Democratic Arizona Sen. Kyrsten Sinema faced more defections Thursday from the broad base of support she built to win her seat in 2018 when five members of her veterans advisory council resigned over her opposition to parts of President Joe Biden‘s infrastructure plan and refusal to ditch the Senate filibuster.

The resignations come as progressive groups are ratcheting up their pressure on the first-term moderate, who along with West Virginia Sen. Joe Manchin is seen as holding back progress as Biden sharply scales back his once-$3.5 trillion plan to win their support.

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Democrats need their support to push the legislation through the 50-50 Senate. That would let Vice President Kamala Harris supply the tie-breaking vote.

The veterans are also upset with Sinema for refusing to back changes to the filibuster, saying that is preventing action on voting rights, immigration and other key Democratic priorities, according to a scathing letter they released publicly Thursday. And they pointed to her reported opposition to allowing Medicare to negotiate drug prices to be included in Biden’s infrastructure package, saying that goes against a key campaign promise she made to rein in drug prices.

“These are not the actions of a maverick,” the five veterans wrote. “We should have realized this once you showed your true character when refusing to vote to establish a commission to investigate the January 6th riot at the U.S. Capitol.”

Veterans were a key constituency that Sinema wooed during her 2018 campaign to replace Sen. Jeff Flake, who declined to seek another term after his criticism of then-President Donald Trump made it impossible for him to survive a Republican primary. Sinema defeated then-Rep. Martha McSally — the first Democrat to win a Arizona Senate seat in more than two decades — and has since embraced the “maverick” label worn by John McCain, the Arizona senator and 2008 Republican presidential nominee who died months before she won her Senate seat.

Sinema released a statement Thursday thanking the veterans for their contributions to her work to ensure vets get the benefits they have earned.

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“While it is unfortunate that apparent disagreement on separate policy issues has led to this decision, I thank them for their service and will continue working every day to deliver for Arizona’s veterans who have sacrificed so much to keep us safe and secure,” she said in a statement.

Sinema has been tight-lipped as to which parts of Biden’s sweeping plan she supports, with her spokespeople consistently saying she is negotiating directly with the president and congressional leaders and not in the press. But her opposition to tax increases on corporations and wealthy individuals earning more than $400,000 a year prompted Biden to drop them from the proposal on Tuesday.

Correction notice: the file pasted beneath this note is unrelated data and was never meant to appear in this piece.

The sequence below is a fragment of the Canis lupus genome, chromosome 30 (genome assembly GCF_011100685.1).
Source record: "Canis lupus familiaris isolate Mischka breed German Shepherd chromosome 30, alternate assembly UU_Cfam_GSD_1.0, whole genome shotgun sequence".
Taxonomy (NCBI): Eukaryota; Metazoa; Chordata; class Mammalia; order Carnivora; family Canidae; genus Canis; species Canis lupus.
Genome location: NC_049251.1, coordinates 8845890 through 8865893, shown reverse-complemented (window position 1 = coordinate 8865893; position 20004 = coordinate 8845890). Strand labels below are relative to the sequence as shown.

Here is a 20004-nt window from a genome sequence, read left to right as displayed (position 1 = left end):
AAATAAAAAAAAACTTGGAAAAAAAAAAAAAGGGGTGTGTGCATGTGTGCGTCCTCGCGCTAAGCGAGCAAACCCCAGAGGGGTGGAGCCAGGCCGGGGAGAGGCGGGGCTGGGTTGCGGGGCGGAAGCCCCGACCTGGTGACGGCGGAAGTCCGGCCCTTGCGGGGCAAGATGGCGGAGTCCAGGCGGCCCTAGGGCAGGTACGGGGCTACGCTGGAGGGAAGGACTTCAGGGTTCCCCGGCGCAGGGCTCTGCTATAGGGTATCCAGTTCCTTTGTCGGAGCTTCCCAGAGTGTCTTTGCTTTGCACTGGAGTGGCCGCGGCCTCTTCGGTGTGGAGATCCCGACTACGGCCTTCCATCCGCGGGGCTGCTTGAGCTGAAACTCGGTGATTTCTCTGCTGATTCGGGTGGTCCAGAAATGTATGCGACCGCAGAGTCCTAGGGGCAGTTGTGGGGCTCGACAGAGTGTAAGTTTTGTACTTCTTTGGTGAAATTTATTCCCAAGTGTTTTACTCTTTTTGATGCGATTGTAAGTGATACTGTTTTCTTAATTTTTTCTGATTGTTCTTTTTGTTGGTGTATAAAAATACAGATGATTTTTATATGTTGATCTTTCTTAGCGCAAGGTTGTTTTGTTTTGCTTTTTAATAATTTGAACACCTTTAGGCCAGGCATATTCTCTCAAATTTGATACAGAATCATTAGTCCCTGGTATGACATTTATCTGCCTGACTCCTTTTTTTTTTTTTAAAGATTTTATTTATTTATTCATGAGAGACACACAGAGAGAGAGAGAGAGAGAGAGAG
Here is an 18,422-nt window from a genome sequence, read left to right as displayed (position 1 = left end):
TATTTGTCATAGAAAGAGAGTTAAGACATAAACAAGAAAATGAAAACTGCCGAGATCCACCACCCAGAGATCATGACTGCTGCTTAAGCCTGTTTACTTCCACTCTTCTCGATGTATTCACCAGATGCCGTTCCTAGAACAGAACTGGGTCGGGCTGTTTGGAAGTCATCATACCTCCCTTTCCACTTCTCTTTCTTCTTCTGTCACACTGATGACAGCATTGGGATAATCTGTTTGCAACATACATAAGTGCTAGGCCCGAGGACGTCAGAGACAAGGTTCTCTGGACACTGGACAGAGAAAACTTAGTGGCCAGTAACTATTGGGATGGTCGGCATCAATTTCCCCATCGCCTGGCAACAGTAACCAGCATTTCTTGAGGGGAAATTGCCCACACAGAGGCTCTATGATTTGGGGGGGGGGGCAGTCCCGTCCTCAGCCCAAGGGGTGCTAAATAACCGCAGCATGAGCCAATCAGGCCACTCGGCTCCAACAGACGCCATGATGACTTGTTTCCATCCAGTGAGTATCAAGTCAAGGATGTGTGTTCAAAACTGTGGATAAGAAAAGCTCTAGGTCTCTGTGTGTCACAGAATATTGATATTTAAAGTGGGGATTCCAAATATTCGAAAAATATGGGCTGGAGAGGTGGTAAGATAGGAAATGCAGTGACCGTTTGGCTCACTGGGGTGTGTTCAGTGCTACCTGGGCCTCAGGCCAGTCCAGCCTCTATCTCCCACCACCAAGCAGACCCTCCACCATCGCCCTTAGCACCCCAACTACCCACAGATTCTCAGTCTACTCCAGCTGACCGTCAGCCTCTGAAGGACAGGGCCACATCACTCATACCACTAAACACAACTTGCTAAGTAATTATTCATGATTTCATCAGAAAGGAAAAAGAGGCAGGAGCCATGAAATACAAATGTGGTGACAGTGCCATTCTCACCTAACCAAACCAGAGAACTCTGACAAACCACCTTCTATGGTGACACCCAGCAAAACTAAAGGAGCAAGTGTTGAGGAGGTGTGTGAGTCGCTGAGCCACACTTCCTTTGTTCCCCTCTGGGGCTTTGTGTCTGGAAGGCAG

Biden’s ambitious $3.5 trillion social services and climate change package is also being trimmed back, likely to just $2 trillion over 10 years, in part to mollify Sinema and Manchin. Sinema has said there is no way she would support that higher level of spending.

She said in an interview with The Arizona Republic newspaper last month that she wants the package to not fuel inflation. But she seldom speaks to reporters and her views on many specific components of the measure are unclear.

The veterans group resignations were announced by Common Defense, a progressive veterans group that also released an critical of Sinema that featured one of the veterans, U.S. Air Force retiree Sylvia González Adersh.

Also Thursday, Arizona progressive groups held the latest in a series of demonstrations designed to increase pressure on Sinema. The groups want Sinema to end the filibuster so Democrats can enact pro-union legislation, immigration reform and voting rights legislation that Republicans are now blocking.

Arizona now has two Democratic senators, but the reality on the ground is that their status remains up in the air as voters in the once-heavily Republican could easily change that in the next four years. Democratic Sen. Mark Kelly, elected last year to finish McCain’s term, faces reelection in 2022 and Sinema must face voters again in 2024.

That has led Sinema to embrace moderate positions. She won election by building a centrist base of the state’s independent voters while maintaining support from progressive and moderate Democrats.

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She has said unequivocally that she will not vote to end the Senate rule that requires 60 votes to advance legislation, arguing that doing so would allow passage of legislation that would be swept away the next time control of Congress swings to Republicans.

In a June op-ed in the Washington Post, she also noted that Democrats used the filibuster last year to block legislation they opposed.

But her opposition to parts of Biden’s plan and refusal to sweep away the filibuster imperils her from the left.

After attending the latest rally Thursday held by angry progressives, one Democrat said they will keep the pressure up – even if it means a Republican wins in 2024. Now, he said, progressive Democrats are upset at Sinema for what she is failing to do.

“The way we look at it as far as progressives are, we already have a Republican in office, so what are we going to lose,” said Rich Andrade, a state House member and union member. “Either you support us and the chances of winning the next race are stronger, or completely blow your chance of winning.”